It would be interesting if the roles were reversed and employers who underpay premiums by misclassifying the status of their employees, who fail to purchase insurance required to protect their workers, and who don’t follow proper safety regulations that cause injury, were followed this closely by employees or regulators who administer the workers’ compensation program. I have no doubt that these employers and insurance representatives would be outraged.”

Facts: Dangerous things in the right hands

My new hero (heroine?) is a scholar named Kathy A. Ruffing. She works for a group called “The Center on Budget and Policy Priorities” which is – according to its website- “(O)ne of the nation’s premier policy organizations working at the federal and state levels on fiscal policy and public programs that affect low- and moderate-income families and individuals.”

Simply put, Ms. Ruffin researches how this country’s economic policies affect our poor. Her latest paper – 24 pages in length, replete with charts and graphs- is entitled “Social Security Disability Insurance is Vital to Workers with Severe Impairments.” Why would she write such a paper? Simply put again, Social Security Disability as a Federal program is under attack. Some critics have charged that spending on the program is “out of control.” Note that the present Republican candidate for President has constantly railed against the U.S. becoming the “Entitlement Society.” However, Kathy addresses these allegations with an interesting approach: using facts. Like these well-researched nuggets:

– Disability recipients receive modest benefits. The average monthly benefit in 2011 was $1,111- or $13,326 per year.

-Most recipients depend upon their disability benefits for their subsistence. Disability benefits make up more than 90 percent of income for nearly half of non-institutionalized recipients, and more than 75% of income for the vast majority.

-If recipients could actually perform work- which they are allowed to do under SSA’s work incentive programs- they would. There is no disincentive in the program for recipients to try to work for up to 9 months (there is no loss of payments in such cases) but few do.

-Fewer than half of applications are ultimately allowed, often after prolonged appeal. Eligibility criteria are quite stringent.

-Even rejected applicants fare poorly in the job market.

Basically, Ms. Ruffing uses statistics melded with logical arguments to show that Social Security Disability is a bedrock program for our country’s disabled and poor and it should not be messed with. The politicians need to find ways to keep it vibrant and healthy, in the long-term. And those are the facts.

A link to her article:

Social Security Disability Hearings – by the Numbers

I like statistics, especially when they involve sports. But the Social Security Administration (SSA) puts out lots of stats regarding Social Security Disability claims too. Some break claims numbers down by Hearing Office location. As background, understand that where you live determines which Social Security hearing office (called “ODAR”) hears your case.

For instance, take a look at these averages:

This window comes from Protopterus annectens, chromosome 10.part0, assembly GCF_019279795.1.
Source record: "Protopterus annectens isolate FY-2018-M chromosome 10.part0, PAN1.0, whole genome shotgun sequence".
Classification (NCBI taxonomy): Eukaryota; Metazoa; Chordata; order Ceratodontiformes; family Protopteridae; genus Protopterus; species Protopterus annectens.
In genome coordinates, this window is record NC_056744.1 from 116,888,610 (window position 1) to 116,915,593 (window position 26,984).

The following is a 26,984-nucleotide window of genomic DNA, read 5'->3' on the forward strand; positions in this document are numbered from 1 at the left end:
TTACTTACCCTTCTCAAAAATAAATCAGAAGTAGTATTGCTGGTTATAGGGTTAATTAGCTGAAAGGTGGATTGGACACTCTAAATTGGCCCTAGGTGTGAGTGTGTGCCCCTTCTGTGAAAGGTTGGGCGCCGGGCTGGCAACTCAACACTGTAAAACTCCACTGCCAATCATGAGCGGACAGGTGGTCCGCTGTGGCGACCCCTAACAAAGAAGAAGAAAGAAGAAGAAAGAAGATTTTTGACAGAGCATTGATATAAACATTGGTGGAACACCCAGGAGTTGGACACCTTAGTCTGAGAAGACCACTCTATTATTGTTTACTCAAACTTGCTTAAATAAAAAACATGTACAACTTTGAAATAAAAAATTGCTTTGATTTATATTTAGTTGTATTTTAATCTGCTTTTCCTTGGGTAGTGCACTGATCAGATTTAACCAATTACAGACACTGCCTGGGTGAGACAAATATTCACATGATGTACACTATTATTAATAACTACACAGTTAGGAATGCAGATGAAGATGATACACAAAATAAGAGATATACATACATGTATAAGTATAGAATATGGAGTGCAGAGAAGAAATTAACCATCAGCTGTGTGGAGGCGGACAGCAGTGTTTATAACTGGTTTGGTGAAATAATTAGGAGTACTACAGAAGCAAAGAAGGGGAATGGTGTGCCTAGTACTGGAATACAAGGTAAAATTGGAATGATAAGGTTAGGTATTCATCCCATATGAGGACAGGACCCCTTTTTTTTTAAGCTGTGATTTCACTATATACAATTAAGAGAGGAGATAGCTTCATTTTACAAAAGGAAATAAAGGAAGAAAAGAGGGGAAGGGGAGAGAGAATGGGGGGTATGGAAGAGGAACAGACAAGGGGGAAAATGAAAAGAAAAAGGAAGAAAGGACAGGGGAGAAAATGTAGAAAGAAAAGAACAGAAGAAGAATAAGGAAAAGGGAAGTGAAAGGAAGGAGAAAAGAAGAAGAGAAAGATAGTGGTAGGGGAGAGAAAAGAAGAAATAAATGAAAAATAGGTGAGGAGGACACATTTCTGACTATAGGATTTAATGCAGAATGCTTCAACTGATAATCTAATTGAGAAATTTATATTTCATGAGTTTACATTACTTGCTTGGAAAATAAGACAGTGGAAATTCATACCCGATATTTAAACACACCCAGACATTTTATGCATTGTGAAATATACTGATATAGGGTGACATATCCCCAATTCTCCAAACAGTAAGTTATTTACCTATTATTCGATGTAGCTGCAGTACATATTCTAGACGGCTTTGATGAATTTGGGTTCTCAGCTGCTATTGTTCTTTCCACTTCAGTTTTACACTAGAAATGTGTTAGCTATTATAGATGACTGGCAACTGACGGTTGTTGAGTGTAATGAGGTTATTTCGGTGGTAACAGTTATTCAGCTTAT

Bronx: 9 months- 55%

Brooklyn: 12 months – 70.2%

Jericho (Long Island): 9 months- 68.8 %.

Manhattan:8 months- 52.7%

Queens: 10 months- 55.1%

The above data were compiled over 2011 and 2012. The figures in the left hand column are the average wait time for a hearing after a denied claimant has appealed. That’s right—you may have an average wait time of a year to get a hearing in front of a Social Security Disability Judge once you are denied at the initial level!

On the other hand, the figures on the right are your average chance of winning the case fully —once you get to a hearing—-in that hearing location. That’s right again— you have a better chance of winning your case at some hearing offices rather than others.

Why should this be? The simple answer is that hearing Judges are human. They have their own biases and their own penchants for how they view persons applying for Disability. Each hearing office has its own set of Judges.

On April 12, 2011, a group called the “Mental Health Project” filed a class action lawsuit charging systematic bias against low-income and foreign-born individuals seeking Social Security disability benefits in Queens.

The Queens ODAR had the third highest benefits-denial rate in the country and the highest benefits-denial rate in the New York region, based on data covering decisions from 2005 to 2008. Almost all of the Judges named in the suit ranked high on the national list of top claims deniers.

What’s interesting is that since the suit was filed, things have changed in Queens ODAR. Queens isn’t even the highest denial-rate ODAR in the NY metro area anymore. (The Queens Judges used to deny many many more cases than they approved.) There was a shakeup there, however, involving quite a number of the Judges, no doubt due to the lawsuit. Now, apparently, the Queens hearing office is actually a little above the national average in finding in favor of the disabled claimant.

The national average wait time for a hearing is 11 months. The national average “fully favorable” decision (win) percentage for Social Security disability hearings is 52.5%

That’s what the SSA’s stats tell us.